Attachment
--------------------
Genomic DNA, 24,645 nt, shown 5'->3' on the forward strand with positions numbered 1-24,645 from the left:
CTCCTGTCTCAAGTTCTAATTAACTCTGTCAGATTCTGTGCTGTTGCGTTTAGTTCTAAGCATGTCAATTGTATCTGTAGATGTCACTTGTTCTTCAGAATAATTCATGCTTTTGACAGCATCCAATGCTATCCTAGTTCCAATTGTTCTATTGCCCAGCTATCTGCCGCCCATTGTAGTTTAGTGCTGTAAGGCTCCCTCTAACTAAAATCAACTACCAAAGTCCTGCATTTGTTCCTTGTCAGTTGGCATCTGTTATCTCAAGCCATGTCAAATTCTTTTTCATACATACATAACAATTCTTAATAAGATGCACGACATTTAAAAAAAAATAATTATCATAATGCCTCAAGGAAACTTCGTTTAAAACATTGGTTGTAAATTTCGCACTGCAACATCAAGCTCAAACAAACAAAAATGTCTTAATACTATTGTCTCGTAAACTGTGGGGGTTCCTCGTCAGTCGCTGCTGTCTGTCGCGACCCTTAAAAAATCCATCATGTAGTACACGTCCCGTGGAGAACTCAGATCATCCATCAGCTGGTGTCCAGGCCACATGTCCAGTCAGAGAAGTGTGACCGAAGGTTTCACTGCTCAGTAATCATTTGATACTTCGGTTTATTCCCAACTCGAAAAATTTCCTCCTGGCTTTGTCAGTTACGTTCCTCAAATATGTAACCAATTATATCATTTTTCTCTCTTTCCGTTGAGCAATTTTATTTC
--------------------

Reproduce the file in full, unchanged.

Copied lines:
Genomic DNA, 24,645 nt, shown 5'->3' on the forward strand with positions numbered 1-24,645 from the left:
CTCCTGTCTCAAGTTCTAATTAACTCTGTCAGATTCTGTGCTGTTGCGTTTAGTTCTAAGCATGTCAATTGTATCTGTAGATGTCACTTGTTCTTCAGAATAATTCATGCTTTTGACAGCATCCAATGCTATCCTAGTTCCAATTGTTCTATTGCCCAGCTATCTGCCGCCCATTGTAGTTTAGTGCTGTAAGGCTCCCTCTAACTAAAATCAACTACCAAAGTCCTGCATTTGTTCCTTGTCAGTTGGCATCTGTTATCTCAAGCCATGTCAAATTCTTTTTCATACATACATAACAATTCTTAATAAGATGCACGACATTTAAAAAAAAATAATTATCATAATGCCTCAAGGAAACTTCGTTTAAAACATTGGTTGTAAATTTCGCACTGCAACATCAAGCTCAAACAAACAAAAATGTCTTAATACTATTGTCTCGTAAACTGTGGGGGTTCCTCGTCAGTCGCTGCTGTCTGTCGCGACCCTTAAAAAATCCATCATGTAGTACACGTCCCGTGGAGAACTCAGATCATCCATCAGCTGGTGTCCAGGCCACATGTCCAGTCAGAGAAGTGTGACCGAAGGTTTCACTGCTCAGTAATCATTTGATACTTCGGTTTATTCCCAACTCGAAAAATTTCCTCCTGGCTTTGTCAGTTACGTTCCTCAAATATGTAACCAATTATATCATTTTTCTCTCTTTCCGTTGAGCAATTTTATTTC